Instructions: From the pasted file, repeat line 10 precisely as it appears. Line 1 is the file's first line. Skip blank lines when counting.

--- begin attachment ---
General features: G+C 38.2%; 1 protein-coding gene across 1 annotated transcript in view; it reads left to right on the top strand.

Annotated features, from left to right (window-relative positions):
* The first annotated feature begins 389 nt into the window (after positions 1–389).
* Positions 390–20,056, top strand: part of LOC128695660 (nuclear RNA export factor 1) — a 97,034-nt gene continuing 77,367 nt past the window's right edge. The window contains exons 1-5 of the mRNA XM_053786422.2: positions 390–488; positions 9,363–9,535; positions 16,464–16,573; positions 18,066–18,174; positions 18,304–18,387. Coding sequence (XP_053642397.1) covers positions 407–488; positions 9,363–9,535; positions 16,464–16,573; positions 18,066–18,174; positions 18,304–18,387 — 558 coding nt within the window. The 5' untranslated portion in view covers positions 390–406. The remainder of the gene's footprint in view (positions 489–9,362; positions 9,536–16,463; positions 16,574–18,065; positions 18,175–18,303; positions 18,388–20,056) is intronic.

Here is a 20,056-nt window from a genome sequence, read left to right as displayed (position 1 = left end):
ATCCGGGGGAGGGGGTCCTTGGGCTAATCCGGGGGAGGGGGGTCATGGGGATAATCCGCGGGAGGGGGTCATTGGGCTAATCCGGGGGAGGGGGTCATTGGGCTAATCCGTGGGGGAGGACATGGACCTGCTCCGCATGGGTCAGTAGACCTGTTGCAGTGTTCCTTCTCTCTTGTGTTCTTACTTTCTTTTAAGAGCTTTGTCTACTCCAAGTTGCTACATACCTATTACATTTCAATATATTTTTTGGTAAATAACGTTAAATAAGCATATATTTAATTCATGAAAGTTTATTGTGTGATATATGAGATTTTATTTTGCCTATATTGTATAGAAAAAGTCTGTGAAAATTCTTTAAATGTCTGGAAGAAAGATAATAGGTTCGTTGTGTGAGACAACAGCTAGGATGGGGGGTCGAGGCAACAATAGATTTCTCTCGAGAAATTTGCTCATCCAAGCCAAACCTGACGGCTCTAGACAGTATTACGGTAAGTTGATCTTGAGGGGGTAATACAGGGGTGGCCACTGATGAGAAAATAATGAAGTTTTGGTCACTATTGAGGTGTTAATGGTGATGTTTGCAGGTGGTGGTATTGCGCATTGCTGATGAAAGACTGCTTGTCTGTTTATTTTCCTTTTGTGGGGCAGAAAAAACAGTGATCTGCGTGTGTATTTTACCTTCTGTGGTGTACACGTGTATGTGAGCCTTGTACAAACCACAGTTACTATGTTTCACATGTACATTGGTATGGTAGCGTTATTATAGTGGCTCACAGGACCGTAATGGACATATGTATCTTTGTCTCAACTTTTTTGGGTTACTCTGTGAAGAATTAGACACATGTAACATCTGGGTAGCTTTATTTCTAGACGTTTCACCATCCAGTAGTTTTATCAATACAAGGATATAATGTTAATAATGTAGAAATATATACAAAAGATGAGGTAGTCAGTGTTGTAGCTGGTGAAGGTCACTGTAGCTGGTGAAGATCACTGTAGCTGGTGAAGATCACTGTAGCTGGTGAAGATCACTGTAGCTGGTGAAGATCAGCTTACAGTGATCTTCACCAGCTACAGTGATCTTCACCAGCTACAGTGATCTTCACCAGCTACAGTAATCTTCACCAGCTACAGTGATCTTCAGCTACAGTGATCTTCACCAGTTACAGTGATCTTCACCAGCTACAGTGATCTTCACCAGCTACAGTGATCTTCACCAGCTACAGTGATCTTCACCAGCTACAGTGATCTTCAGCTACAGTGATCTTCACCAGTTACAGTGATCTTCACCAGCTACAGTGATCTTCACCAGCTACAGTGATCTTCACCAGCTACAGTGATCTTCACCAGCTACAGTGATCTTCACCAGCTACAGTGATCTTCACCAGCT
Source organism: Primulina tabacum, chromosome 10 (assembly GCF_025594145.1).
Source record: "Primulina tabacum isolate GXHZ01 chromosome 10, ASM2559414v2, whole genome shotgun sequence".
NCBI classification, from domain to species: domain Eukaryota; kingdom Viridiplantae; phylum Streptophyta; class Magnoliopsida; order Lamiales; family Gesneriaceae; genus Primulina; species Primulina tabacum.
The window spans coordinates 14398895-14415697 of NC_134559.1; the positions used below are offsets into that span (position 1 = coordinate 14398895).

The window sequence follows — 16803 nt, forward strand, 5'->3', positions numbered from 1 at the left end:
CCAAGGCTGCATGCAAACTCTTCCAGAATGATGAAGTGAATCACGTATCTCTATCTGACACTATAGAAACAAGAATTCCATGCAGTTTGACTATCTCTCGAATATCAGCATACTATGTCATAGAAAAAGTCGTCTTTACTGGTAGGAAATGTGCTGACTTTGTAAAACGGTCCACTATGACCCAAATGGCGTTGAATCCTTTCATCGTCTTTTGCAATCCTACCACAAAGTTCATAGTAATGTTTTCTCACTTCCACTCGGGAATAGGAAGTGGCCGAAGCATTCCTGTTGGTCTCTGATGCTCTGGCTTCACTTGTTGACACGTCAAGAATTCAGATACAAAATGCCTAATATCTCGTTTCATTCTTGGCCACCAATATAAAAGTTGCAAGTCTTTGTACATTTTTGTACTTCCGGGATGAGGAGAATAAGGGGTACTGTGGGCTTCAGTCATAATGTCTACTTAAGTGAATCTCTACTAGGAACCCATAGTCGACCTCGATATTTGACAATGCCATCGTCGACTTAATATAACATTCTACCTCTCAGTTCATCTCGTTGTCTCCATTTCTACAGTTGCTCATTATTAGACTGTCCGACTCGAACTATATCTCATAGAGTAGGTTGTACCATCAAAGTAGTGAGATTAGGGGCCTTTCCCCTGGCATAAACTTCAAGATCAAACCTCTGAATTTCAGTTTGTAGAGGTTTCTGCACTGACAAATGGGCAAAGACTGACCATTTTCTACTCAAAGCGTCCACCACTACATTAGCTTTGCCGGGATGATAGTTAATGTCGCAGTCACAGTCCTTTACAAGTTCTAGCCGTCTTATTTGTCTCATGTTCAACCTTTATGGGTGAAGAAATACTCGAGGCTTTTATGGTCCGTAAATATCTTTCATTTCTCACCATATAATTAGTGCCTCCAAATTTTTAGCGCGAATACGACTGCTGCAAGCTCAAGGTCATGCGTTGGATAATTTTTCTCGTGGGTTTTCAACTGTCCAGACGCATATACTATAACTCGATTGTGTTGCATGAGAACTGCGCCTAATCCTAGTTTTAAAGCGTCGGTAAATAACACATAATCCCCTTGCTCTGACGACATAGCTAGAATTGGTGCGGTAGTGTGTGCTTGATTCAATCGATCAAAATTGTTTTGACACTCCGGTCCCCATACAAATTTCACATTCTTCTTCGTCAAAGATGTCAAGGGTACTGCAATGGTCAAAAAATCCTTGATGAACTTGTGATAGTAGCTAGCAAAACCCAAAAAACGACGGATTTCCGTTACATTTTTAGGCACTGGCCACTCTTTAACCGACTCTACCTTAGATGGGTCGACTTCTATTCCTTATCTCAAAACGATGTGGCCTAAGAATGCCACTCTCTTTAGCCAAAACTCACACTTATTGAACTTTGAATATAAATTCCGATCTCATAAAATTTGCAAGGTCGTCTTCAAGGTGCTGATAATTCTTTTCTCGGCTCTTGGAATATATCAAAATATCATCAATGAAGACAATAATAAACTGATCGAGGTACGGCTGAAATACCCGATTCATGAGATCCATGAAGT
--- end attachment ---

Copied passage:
The window spans coordinates 14398895-14415697 of NC_134559.1; the positions used below are offsets into that span (position 1 = coordinate 14398895).